FIG. 52 shows an example of intention estimation knowledge information including the “DOCUMENT_STRUCTURE” item designating a sentence element of a document text. The intention imputed knowledge information shown in FIG. 52 indicates that the intention of the user is “schedule addition”, when information contained in the annotation element that the type of the annotation is “underline” includes the SPAN element that the semantic class in each paragraph surrounded with tags <P> is “DATE”.

In the case that it is examined whether the annotation element in the document text to be intended matches the intention estimation knowledge information of FIG. 52, assume that the type attribute of the annotation element is “underline” and an element surrounded with the tags <p> exists. In this case, the intention estimation unit 107 examines whether the SPAN elements that the semantic class attribute is “DATE” in the element surrounded with the tags <p>.

As shown in FIG. 47, there is intention estimation knowledge information to estimate the intention of the user by designating the semantic class to which each information that is the semantic class analysis result belongs, by the “WHERE” item other than the type of the annotation, and designating a semantic class of information included in information belonging to the semantic class, by the “SEMANTIC_CLASS” item.

As discussed above, according to the first to third embodiments, if the user simply performs a natural operation such as underlining a sentence, surrounding a sentence with a frame, writing in a character or a symbol, it is possible to execute a process (action) along the intention of a user for desired information contained in the document.

The technique of the present invention which is described in the embodiments of the present invention may be stored as a program in a recording medium such as a magnetic disc (a flexible disk, a hard disk, etc.), an optical disc (compact disk-read only memory, DVD), and a semiconductor memory, and distributed. If a program for realizing a function of each of the document information input unit 101, a semantic class analyzer 103, a display unit 104, an annotation unit 105, an intention recognition unit 107, an action selection unit 109, and an action execution unit is stored in a storage unit of a computer, and executed by an arithmetic operation module of the computer, the computer can function as an information processing apparatus concerning the first to third embodiments.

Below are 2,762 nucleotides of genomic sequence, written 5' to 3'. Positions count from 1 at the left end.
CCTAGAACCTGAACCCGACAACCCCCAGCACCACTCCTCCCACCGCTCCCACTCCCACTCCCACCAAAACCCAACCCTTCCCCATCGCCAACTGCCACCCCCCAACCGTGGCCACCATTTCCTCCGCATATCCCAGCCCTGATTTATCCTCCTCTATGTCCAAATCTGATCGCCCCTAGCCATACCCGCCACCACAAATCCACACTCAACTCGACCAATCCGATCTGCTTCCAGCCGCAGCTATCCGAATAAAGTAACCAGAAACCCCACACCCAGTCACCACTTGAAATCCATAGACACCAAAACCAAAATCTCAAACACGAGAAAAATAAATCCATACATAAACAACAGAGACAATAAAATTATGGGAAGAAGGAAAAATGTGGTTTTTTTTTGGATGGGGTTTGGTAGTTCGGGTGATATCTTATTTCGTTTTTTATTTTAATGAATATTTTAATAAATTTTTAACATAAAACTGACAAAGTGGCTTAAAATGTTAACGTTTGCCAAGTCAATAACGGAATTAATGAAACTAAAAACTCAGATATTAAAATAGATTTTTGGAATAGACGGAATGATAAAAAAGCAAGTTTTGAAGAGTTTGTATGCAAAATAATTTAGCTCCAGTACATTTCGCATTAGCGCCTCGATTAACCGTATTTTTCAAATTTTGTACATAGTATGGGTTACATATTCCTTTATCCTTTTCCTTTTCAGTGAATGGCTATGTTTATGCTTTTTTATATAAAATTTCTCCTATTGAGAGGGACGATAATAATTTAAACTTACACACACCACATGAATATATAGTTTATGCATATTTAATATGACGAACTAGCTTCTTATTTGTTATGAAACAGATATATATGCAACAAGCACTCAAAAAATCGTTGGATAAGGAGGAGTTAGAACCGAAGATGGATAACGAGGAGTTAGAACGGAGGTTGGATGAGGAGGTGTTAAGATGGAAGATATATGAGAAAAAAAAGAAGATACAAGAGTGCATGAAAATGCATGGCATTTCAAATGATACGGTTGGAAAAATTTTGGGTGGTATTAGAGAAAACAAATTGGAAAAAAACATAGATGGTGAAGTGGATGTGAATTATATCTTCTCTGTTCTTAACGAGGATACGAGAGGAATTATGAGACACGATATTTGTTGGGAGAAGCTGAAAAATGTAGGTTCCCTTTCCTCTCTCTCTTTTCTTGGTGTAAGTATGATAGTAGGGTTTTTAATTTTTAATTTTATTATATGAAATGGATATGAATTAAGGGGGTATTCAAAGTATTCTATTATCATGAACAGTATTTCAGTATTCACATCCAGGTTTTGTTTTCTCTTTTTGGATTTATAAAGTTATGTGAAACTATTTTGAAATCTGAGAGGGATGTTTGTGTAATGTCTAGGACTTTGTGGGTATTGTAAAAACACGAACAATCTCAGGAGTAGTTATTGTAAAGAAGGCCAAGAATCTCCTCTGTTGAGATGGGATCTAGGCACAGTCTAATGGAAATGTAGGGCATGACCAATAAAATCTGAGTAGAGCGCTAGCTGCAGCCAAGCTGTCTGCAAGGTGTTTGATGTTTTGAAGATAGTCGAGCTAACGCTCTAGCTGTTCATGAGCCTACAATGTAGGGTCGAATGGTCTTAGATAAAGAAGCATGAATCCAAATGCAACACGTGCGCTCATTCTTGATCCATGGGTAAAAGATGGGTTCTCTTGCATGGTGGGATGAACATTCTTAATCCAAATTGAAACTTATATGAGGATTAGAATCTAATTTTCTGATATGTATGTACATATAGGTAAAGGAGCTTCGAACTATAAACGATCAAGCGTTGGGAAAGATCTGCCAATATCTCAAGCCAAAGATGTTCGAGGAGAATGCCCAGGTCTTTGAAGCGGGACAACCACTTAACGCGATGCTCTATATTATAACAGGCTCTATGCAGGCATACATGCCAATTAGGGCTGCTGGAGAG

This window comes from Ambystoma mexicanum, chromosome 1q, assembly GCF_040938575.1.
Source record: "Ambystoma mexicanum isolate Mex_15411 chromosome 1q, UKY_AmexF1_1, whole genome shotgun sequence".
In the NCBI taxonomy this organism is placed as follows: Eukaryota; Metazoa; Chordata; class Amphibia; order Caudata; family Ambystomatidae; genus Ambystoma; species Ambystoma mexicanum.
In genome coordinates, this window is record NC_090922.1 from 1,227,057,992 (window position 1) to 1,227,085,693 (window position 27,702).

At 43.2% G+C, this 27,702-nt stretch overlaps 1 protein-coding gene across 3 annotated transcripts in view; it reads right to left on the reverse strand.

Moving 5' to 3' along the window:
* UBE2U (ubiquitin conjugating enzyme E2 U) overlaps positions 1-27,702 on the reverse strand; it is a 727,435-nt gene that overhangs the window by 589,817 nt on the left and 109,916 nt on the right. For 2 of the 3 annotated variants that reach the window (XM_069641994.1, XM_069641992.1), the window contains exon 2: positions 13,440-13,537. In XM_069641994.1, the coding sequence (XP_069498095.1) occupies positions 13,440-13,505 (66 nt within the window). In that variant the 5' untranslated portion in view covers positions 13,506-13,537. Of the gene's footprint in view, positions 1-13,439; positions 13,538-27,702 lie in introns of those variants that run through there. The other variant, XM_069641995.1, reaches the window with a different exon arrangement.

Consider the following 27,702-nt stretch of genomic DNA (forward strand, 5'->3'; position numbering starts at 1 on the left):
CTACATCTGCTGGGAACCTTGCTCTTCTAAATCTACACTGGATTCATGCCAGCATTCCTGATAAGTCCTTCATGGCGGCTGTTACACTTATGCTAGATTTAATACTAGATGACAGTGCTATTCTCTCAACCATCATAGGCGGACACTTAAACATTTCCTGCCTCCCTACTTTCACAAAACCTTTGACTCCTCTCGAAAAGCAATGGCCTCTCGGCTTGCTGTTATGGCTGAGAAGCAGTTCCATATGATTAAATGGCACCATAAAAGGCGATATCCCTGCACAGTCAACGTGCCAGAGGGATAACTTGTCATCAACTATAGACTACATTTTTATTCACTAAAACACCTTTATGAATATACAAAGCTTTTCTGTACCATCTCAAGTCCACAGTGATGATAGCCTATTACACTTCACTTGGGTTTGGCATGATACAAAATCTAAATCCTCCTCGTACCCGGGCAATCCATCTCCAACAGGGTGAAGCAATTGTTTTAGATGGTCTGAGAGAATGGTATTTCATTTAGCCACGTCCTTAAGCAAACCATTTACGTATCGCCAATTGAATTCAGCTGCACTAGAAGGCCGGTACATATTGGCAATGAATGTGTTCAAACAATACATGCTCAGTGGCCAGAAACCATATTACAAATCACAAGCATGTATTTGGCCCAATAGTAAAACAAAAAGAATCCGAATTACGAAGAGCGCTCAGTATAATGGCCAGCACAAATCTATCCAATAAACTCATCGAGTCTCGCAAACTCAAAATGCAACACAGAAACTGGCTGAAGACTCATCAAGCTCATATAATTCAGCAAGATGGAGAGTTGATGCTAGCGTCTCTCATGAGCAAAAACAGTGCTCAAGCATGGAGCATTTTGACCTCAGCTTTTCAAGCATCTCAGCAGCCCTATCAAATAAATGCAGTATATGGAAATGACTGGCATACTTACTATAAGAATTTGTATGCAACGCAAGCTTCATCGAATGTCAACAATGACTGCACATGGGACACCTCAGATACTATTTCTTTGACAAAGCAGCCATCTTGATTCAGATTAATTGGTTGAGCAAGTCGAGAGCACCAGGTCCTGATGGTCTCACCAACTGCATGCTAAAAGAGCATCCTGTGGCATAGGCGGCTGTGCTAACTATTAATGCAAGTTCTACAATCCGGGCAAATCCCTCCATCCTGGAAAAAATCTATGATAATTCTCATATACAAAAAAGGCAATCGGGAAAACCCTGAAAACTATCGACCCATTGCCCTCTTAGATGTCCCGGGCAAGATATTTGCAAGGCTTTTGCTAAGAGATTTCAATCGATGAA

According to the present invention, it is possible to execute a process along intention of a user for desired information included in the document by marking a document by a underline, a box, a character, a symbol, etc.

Additional advantages and modifications will readily occur to those skilled in the art. Therefore, the invention in its broader aspects is not limited to the specific details and representative embodiments shown and described herein. Accordingly, various modifications may be made without departing from the spirit or scope of the general inventive concept as defined by the appended claims and their equivalents.

Referenced by
Citing PatentFiling datePublication dateApplicantTitle
US7930292 *Jan 24, 2006Apr 19, 2011Canon Kabushiki KaishaInformation processing apparatus and control method thereof
US8001135Feb 27, 2008Aug 16, 2011Kabushiki Kaisha ToshibaSearch support apparatus, computer program product, and search support system
US8117177Mar 6, 2008Feb 14, 2012Kabushiki Kaisha ToshibaApparatus and method for searching information based on character strings in documents
EP2306341A1 *Jun 11, 2010Apr 6, 2011Kabushiki Kaisha ToshibaCandidate presentation apparatus, candidate presentation method, and candidate presentation program
Classifications
U.S. Classification1/1, 707/999.001
International ClassificationG06F17/30
Cooperative ClassificationG06F17/241
European ClassificationG06F17/24A
Legal Events
DateCodeEventDescription
Aug 26, 2005ASAssignment
Owner name: KABUSHIKI KAISHA TOSHIBA, JAPAN
Free format text: ASSIGNMENT OF ASSIGNORS INTEREST;ASSIGNORS:SUZUKI, MASARU;ISHITANI, YASUTO;UENO, KEN;REEL/FRAME:016919/0953
Effective date: 20050810